Prescription medications can treat a variety of ailments effectively for those struggling from disorders, but the country is currently plagued by an addiction crisis that has been fueled by prescription medications. Opioids have received all of the headlines when it relates to drug abuse, but another problematic medication that goes under the radar is benzodiazepines.
Benzos, along with the prescription drug Librium can result in dependence, addiction, and even fatal overdoses when taken beyond their prescribed purpose.
It is always recommended to follow the instructions of your doctor and those that are listed on the medication itself.
Benzodiazepines are classified as psychoactive prescription drugs with a plethora of uses. These include treating insomnia, anxiety, seizures, and muscular issues. Librium’s primary use, however, is to treat anxiety and sleep disorders.
Benzos work by slowing down overactivity in the central nervous system that causes sleep problems and anxiety. Because of this, it is regarded as a beneficial treatment for insomnia and sleep disorders.
Benzos’ popularity, as well as the success some people have received in direct relation to their use, have both contributed to overprescribing practices among physicians during the past several decades. There is a direct link between benzo prescription and overdose increasing sharply over the past several years, data show.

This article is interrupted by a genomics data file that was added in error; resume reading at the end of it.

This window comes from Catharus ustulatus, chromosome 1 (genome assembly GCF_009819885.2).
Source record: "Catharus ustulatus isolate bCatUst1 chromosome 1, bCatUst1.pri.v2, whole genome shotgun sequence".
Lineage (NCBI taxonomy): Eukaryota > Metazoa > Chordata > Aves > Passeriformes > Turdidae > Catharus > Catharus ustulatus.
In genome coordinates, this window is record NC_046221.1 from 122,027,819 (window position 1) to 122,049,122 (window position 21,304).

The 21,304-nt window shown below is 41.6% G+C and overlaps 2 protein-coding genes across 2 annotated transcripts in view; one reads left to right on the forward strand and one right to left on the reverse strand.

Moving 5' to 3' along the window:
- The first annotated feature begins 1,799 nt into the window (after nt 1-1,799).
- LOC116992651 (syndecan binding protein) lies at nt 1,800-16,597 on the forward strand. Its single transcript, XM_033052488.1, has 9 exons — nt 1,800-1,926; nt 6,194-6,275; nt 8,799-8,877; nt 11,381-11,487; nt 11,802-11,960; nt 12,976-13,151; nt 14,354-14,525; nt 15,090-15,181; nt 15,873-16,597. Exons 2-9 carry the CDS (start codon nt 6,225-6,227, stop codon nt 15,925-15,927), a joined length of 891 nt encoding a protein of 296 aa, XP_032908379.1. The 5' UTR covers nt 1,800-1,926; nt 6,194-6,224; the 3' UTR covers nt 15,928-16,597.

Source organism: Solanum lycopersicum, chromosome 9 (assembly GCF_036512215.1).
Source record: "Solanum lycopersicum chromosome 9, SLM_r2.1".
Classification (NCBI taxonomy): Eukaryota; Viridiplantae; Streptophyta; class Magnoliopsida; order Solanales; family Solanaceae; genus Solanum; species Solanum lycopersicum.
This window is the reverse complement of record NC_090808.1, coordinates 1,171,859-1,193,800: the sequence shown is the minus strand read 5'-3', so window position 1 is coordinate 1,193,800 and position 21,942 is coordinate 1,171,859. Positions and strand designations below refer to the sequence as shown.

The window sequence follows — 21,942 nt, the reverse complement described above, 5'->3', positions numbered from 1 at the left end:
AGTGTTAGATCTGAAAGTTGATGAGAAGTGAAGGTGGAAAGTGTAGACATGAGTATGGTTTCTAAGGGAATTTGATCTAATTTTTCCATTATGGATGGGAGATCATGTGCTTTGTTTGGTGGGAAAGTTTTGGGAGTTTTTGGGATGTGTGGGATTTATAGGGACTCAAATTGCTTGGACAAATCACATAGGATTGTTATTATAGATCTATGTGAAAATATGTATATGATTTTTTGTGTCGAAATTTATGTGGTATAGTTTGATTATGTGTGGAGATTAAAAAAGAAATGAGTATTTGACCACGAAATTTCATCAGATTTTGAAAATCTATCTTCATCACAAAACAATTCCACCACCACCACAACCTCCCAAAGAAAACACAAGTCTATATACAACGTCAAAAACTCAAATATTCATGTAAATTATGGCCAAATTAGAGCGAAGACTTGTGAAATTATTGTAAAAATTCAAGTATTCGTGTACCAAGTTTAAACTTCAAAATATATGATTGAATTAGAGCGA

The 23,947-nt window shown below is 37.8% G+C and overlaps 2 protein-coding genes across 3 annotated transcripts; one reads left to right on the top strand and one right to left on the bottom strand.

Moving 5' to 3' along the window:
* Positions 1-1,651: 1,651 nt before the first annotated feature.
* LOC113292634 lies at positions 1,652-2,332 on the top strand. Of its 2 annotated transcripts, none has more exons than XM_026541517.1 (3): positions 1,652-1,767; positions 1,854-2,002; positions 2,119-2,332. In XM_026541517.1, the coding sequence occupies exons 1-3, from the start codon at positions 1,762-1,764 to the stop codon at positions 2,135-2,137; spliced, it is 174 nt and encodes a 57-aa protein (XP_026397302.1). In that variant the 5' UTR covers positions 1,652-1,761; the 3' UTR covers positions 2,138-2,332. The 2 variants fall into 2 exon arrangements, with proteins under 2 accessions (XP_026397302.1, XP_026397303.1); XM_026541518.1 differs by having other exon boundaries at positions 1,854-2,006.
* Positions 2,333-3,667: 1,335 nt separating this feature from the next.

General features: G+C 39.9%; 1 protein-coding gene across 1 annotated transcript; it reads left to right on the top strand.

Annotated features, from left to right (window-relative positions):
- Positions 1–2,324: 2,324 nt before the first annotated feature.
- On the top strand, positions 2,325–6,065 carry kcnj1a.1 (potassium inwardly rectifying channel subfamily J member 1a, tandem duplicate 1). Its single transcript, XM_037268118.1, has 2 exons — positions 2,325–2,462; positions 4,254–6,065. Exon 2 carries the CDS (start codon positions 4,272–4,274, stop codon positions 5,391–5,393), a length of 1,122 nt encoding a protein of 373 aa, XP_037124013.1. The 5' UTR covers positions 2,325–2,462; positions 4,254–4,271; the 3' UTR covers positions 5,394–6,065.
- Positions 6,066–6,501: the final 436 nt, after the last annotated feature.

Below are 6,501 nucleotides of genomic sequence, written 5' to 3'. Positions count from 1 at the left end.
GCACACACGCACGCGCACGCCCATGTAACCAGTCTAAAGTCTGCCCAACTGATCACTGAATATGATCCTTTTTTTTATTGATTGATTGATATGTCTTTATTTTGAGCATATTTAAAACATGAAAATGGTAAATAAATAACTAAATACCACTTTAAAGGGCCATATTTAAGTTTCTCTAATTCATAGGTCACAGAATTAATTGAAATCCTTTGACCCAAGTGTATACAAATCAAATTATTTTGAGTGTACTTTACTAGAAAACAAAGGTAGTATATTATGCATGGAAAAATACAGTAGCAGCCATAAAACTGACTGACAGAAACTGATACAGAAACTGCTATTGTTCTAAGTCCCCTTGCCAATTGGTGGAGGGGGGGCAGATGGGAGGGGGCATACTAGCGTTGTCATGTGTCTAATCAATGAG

For a time, benzodiazepines were the most prescribed medication in the world. They remain highly sought after by those with debilitating disorders, but it’s important to know the dangers associated with the prolonged use of the drug.
What is Librium?
Librium is the brand-name for the generic drug chlordiazepoxide, and it is used as a central nervous system (CNS) depressant. Librium was discovered by accident and was the first of its kind to have hypnotic and anxiolytic (anti-anxiety) effects. This took place in the 1950s, and shortly after, its discovery was sold as a therapeutic, hypnotic drug. In as little as a year, it was used by more than 20,000 people.
It was sold to the public as a safer version of barbiturates, which are another type of CNS depressant that possesses similar side effects. Barbiturates were known to harbor severe side effects that were potentially dangerous, and upon the creation of Librium, it was said to offer the same benefits of barbiturates without the adverse side effects.
Depressants were mostly marketed to mothers who were in good health, and this stirred up controversy about the intentions of drug makers. The popularity skyrocketed during the next 10 years, and by the 1970s, it was the most prescribed drug in the world.
Librium’s longer-lasting effects make it better suited as a sleep aid than other benzos because it does not just help you fall asleep, but it allows for longer restful sleep. Its long half-life is why long duration sleep can be achieved when consuming the drug.
While it is an effective medication for the treatment of anxiety and insomnia, it holds the potential for serious side effects that are similar to those of barbiturates. Some of the side effects attributed to the use of Librium include: